I was disappointed that the skyrocketing rents for both retail and living space, as well as the uncertain future of the area due to Sound Transit's inconclusive plans, were not discussed more in the article, and the older homeless people who have started panhandling on Capitol Hill more recently were not discussed at all. It's easy to blame things on the kids, but the fact remains that street youths have been a part of the diverse life on Broadway for quite some time.
EDITORS: Josh Feit doesn't give Seattleites enough credit [Five to Four, Aug 16]. Saying Mark Sidran is funny is "like saying Norm Rice is a 'soulful' speaker'"??!! Not even the lily-whitest Laurelhurstian could have ever described Norm Rice as a "soulful" speaker. The man sounds like Kermit the Frog.
See, Sidran's "Jewish humor" is new to Seattle WASPS. It's the "other," that's all. That's why it's funny to so many. And it got me thinking--maybe Jews would think Seattleites are funny. Josh, let's get Steve Pool and the corpse of Emmett Watson booked at the Catskill hotels. They'd kill!
Seth Kolloen, Brooklyn, New York
EDITOR: I read Emily Hall's recent gloss-over of "what bad art is," taking inspiration from her experiences in the local scene ["Why Most Painting Is Bad," Aug 16]. I agree--but not as a relevant story. With the exception of the obvious point about other media gaining a strong foothold, her main point has been common chatter since long before the Munch revolution.
Simply, people have echoed the thought that the prevailing style (whatever period that may be) as we know it is dead, and it is no longer relevant. This is very often true; however, Emily coming out of nowhere to break us this news is like Evening Magazine doing a story on "how fun sunny weather can be." Her focus is on something that is a constant: Ninety percent of all art at a given time is bad.
Sal Ripple, Seattle
HI EDITORS: How nice to finally see something in The Stranger about the Storm ["Lightning Storm," In Other News, Nancy Drew, Aug 16]. Michelle Marciniak (could you get a cooler name??) is definitely a rising star. Not to mention that she's a complete and total BABE, and has both women and men at the games all atwitter every time she so much as puts a toe on the floor.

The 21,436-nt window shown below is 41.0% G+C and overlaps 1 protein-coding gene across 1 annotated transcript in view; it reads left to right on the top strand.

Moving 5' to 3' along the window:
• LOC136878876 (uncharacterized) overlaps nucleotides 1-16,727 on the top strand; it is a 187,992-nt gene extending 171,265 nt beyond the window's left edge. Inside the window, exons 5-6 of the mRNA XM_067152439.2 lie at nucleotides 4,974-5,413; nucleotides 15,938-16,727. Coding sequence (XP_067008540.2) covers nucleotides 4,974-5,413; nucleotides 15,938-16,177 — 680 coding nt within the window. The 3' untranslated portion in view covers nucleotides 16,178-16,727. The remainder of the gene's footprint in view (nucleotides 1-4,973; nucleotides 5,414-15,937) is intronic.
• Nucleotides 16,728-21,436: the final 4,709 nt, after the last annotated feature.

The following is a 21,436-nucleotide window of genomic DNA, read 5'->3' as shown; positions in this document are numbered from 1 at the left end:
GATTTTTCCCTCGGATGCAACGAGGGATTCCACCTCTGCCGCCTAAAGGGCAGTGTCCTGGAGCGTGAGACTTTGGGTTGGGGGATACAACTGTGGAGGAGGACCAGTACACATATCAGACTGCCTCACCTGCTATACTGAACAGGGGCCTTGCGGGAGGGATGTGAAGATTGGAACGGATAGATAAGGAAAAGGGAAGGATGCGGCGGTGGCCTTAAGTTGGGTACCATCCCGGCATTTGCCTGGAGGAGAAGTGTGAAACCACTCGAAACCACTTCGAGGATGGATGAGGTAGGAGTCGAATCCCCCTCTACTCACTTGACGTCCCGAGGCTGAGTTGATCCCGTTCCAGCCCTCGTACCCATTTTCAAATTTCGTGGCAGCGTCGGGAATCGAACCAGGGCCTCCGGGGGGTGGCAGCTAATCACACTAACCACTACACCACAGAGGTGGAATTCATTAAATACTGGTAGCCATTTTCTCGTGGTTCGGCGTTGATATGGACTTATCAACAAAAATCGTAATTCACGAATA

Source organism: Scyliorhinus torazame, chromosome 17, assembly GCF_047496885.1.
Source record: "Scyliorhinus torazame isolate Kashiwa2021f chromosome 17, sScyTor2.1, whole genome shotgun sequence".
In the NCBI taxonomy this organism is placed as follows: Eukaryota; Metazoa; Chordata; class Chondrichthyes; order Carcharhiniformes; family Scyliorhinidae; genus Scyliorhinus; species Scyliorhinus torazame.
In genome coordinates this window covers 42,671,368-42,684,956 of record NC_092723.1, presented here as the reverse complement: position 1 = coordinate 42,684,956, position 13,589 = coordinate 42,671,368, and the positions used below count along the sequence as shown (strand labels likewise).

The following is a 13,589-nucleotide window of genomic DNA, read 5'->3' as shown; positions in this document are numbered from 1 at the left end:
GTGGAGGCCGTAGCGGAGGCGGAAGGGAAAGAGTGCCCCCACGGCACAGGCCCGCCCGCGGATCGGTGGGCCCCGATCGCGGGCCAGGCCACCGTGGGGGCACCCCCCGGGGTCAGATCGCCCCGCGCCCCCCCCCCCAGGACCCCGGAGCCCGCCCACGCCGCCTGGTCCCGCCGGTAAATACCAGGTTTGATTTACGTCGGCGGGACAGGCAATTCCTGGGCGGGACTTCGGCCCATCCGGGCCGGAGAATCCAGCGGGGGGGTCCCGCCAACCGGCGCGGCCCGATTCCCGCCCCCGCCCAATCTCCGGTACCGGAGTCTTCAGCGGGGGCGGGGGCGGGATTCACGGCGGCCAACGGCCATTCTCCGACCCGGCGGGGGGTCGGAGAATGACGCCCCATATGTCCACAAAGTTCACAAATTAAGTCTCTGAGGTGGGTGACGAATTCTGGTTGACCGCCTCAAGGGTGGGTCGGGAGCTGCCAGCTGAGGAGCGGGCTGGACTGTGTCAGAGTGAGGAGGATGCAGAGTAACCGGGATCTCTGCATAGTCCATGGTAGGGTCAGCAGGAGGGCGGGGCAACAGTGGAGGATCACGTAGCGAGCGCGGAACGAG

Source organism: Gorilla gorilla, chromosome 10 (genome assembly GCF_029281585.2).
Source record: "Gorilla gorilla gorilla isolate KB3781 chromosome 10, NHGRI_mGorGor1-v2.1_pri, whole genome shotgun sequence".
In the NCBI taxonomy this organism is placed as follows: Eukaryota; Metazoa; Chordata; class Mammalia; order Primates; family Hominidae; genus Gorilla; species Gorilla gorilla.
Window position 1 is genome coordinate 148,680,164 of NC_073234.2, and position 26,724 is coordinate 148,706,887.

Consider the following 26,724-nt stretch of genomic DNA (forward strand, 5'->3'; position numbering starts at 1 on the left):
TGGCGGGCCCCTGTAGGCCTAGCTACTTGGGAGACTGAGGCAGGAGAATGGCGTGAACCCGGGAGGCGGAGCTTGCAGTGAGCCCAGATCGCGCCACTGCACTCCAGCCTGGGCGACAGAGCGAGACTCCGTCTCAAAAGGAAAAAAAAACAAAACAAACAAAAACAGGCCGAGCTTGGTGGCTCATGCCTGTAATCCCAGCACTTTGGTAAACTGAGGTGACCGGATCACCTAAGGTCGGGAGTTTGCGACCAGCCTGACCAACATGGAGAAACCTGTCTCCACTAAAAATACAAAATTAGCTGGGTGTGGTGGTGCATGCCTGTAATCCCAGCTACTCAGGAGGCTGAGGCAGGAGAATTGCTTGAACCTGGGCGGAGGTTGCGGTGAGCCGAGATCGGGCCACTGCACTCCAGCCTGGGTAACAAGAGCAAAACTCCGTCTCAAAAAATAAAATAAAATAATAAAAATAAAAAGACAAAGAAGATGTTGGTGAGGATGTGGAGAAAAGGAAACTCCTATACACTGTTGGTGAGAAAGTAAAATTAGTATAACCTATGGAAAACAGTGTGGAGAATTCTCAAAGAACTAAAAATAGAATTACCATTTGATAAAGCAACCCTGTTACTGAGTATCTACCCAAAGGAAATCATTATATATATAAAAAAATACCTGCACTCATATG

Sue, via e-mail
"JOSH, HI. I'm Dewey Potter from Parks and Recreation. I'm the public relations manager. It just came to my attention that you have on your website information saying that the Alki Music Fest is going forward this weekend, and to call Virginia Swanson for ticket information [Stranger Suggests, Nancy Drew, Aug 16]. As I'm pretty sure you know, that [event] has been canceled, and I need you to remove that from your website immediately. If you need to reach me, I'm at 548-0795. Thank you."
Dewey Potter, Seattle Parks and Recreation, via voice-mail
DEAR EDITOR: As a target of the Democratic Party's "Green-Baiting" as reported by Josh Feit [In Other News, Aug 16], I wish to offer a few observations: (1) The Democratic Party allows endorsed candidates to accept campaign contributions from Republicans, and in past years, endorsed Democrats have supported Republicans for election. The conservative wing of the Democratic Party is willing to allow Democrats to be cozy with Republicans (10 Democratic Party U.S. senators voted for Attorney General Ashcroft with no repercussions). Yet, progressive Democrats are raked over the coals for associating with the Green Party. A double standard.
(2) The Green Party requires all Democratic Party candidates requesting endorsement to be Green Party members also. No Green questions your vote for president. All questions relate to your issues and the Green Party's 10 key values.
The partisanship in this campaign is not between Greens and Democrats. It is between those who want progressives on the city council and those who prefer conservatives. Large corporate donations and anti-environmentalists support the conservatives. The progressives are working people trying to ensure that everyone enjoys the riches of this society.
I ask that all progressive residents join with me to bring innovative new leadership to Seattle.
Curt Firestone, Candidate, Seattle City Council Position #4